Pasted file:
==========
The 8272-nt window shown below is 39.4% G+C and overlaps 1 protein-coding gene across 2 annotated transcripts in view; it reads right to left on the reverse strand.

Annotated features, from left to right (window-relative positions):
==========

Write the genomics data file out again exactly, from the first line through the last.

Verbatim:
The 8272-nt window shown below is 39.4% G+C and overlaps 1 protein-coding gene across 2 annotated transcripts in view; it reads right to left on the reverse strand.

Annotated features, from left to right (window-relative positions):